Since you're retired, you'll be able to travel during the week, which often is less expensive than on the weekend. According to USA Today, the cheapest days for domestic flights generally are Tuesdays, Wednesdays and Saturdays. For flights to Europe, weekdays also tend to be more affordable than weekends.
With total control over your schedule, you'll be able to travel when it is cheapest to reach a particular destination, rather than whenever it fits into your office schedule. This means you can save a significant amount by traveling during the off-season, such as heading to desert destinations during the summer and mountain towns during the spring and fall. Check with discount travel sites such as Hotels.com, Priceline and Expedia in your search for lower rates on hotels and airfare.
Since you aren't pressed for time anymore, consider driving to your destination rather than flying. Even with gas (and maybe hotel) costs, driving can be less expensive than flying. Rather than driving your own car, consider renting a car for long-distance travel over a short period of time, an approach that, in the long run, could be cheaper than driving the 10-year-old family vehicle. With the right attitude, you might even find a scenic summer road trip even more enjoyable.
You likely had a limited number of vacation days when you worked in an office, but now that you're retired, you can take one long journey instead of multiple shorter trips, saving money on back-and-forth airfare. For example, rather than taking separate trips to Italy, Greece and Spain, you could combine these countries into one trip, establishing a base and then traveling to the other destinations via low-cost air carriers or train.
House-sitting can be an excellent way to find a free place to stay. Many people simply want someone to watch their pet, water their plants and bring in the mail, and with a lifetime of work under your belt, you'll have a plethora of demonstrated responsibility to show off to potential hosts. To help decide whether house-sitting is for you, check out websites such as TrustedHousesitters.com.
AARP deals exist for many elements of travel, including train fare, car rentals, hotels, flights and entire vacation packages. Take advantage of these retirement discounts to save a significant amount on every step of your journey. Outside of AARP, many hotels, resorts, restaurants and tour operators offer special discounts for older travelers, but those businesses might not automatically let you know about the deals — especially if you seem willing to pay full price.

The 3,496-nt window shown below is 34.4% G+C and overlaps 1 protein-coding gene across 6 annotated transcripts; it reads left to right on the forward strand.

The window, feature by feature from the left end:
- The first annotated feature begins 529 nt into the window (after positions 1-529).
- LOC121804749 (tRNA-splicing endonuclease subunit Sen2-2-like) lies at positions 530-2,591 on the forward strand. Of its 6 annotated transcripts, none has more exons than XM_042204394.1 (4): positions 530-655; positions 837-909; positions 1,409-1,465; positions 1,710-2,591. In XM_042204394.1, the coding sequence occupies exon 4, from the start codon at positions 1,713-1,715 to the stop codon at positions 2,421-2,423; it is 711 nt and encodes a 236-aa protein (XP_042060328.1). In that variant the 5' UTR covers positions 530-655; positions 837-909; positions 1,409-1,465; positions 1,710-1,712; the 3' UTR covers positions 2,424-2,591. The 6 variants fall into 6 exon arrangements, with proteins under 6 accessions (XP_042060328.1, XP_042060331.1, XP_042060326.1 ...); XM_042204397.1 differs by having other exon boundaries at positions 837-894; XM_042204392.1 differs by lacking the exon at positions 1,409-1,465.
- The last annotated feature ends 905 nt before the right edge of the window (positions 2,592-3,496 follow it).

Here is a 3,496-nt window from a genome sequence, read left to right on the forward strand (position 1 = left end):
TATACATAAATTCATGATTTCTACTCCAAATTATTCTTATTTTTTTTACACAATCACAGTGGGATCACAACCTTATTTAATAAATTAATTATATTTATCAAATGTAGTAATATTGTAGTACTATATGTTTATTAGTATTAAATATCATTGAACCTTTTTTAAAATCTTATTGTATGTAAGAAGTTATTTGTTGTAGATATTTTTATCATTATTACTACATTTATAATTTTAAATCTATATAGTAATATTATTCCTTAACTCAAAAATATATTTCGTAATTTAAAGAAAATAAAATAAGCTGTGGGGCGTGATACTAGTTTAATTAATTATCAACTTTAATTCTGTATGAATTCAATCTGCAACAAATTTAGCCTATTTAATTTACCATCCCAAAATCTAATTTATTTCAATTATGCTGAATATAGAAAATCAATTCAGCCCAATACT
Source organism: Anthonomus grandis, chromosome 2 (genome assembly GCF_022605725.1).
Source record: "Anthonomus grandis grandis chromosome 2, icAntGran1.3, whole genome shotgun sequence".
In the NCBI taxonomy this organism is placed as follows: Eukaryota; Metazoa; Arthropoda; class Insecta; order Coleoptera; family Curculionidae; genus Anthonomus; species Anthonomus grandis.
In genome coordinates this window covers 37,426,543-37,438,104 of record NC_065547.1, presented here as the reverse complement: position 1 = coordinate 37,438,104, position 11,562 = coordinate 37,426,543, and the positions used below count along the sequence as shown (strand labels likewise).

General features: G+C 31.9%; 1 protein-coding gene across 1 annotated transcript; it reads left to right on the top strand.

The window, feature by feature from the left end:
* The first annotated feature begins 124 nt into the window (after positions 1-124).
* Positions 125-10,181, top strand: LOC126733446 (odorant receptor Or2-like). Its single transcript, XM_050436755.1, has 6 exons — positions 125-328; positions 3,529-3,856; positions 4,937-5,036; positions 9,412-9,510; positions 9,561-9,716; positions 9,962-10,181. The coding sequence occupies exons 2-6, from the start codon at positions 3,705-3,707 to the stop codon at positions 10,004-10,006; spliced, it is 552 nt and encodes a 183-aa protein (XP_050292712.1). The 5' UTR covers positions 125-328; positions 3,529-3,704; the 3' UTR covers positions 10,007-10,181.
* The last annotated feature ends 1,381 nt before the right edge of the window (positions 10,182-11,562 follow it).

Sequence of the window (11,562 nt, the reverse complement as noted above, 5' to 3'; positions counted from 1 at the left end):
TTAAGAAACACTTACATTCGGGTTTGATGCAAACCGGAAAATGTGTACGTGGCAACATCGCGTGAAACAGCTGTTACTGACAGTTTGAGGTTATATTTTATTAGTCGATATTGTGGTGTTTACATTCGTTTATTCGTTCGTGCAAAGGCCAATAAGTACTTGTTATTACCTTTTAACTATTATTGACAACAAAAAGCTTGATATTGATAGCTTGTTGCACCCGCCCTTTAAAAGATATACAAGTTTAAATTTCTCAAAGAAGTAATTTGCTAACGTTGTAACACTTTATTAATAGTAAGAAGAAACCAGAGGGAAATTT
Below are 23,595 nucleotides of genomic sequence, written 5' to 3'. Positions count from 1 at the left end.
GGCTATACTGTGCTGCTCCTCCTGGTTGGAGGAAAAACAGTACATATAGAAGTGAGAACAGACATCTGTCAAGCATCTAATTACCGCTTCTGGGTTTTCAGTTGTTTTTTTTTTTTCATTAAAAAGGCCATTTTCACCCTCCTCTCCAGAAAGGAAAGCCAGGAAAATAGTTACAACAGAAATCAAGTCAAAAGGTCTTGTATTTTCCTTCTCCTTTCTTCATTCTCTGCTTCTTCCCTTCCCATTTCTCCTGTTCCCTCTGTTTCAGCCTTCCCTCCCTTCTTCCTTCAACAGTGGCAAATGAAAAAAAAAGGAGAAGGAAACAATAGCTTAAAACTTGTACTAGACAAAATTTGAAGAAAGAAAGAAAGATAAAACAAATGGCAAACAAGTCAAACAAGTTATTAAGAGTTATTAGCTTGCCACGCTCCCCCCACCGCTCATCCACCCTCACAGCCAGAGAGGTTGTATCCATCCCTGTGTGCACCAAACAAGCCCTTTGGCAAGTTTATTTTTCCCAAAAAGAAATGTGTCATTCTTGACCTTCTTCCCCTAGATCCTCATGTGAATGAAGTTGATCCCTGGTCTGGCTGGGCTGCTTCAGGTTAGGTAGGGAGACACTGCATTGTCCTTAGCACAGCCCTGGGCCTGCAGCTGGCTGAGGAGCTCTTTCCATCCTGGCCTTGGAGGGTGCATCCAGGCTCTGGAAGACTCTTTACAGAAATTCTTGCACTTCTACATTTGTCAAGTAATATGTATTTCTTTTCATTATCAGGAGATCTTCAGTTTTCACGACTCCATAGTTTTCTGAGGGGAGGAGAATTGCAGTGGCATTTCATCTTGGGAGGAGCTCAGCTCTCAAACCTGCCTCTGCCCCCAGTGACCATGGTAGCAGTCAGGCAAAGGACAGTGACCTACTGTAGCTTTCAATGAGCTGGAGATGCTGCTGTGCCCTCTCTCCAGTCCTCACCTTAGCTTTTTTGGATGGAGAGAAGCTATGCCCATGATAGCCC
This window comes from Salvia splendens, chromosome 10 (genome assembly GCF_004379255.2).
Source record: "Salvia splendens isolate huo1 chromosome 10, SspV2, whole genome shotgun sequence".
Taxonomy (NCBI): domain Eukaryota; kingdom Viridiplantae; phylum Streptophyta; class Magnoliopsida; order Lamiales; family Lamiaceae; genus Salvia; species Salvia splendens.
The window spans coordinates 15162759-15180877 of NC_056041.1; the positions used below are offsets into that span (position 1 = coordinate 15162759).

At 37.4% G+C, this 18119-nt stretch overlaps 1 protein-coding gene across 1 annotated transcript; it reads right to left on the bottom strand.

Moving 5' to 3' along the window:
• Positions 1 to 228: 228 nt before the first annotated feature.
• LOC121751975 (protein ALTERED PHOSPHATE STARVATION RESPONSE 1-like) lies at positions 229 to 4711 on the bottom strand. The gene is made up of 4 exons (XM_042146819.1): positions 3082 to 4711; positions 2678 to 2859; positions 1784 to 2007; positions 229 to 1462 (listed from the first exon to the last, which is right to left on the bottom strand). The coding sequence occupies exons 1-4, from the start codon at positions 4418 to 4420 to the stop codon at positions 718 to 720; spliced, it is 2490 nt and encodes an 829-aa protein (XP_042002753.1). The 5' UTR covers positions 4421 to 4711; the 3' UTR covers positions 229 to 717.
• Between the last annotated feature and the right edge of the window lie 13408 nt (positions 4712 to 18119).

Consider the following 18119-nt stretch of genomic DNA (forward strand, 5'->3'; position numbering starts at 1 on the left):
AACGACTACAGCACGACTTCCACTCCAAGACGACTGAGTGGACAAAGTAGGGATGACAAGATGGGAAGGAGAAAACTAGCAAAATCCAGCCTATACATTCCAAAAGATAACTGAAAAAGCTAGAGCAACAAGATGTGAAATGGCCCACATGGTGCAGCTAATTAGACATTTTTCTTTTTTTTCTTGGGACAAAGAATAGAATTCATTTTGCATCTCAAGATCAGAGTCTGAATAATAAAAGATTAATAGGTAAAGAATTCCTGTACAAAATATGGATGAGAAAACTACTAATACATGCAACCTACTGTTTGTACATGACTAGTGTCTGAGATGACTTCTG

With more free time on your hands, make it your mission to learn about under-the-radar destinations that might be cheaper to travel to than expensive mainstays such as Paris, London or Rome. As a bonus, you likely will have a more authentic experience at a destination that doesn't cater heavily to tourists.
If you can find other retirees with flexible schedules, you can drive down the cost of your trip by sharing housing. Remember how your sister said she always to travel to Las Vegas with you? Invite her to go and by doubling up in a hotel room, you can slash your bill in half.
It's amazing what you can do with a small hotel refrigerator, some corner stores and a little creativity. You don't have to eat every meal in restaurants. Instead, go local and pick up a loaf of fresh bakery bread, some fruit and cheeses and sliced meat from a local deli. Many of the shops will have utensils and condiment packets, too. This approach should allow you to save a significant amount on your food bill — and think of the nice shopkeepers you'll meet along the way.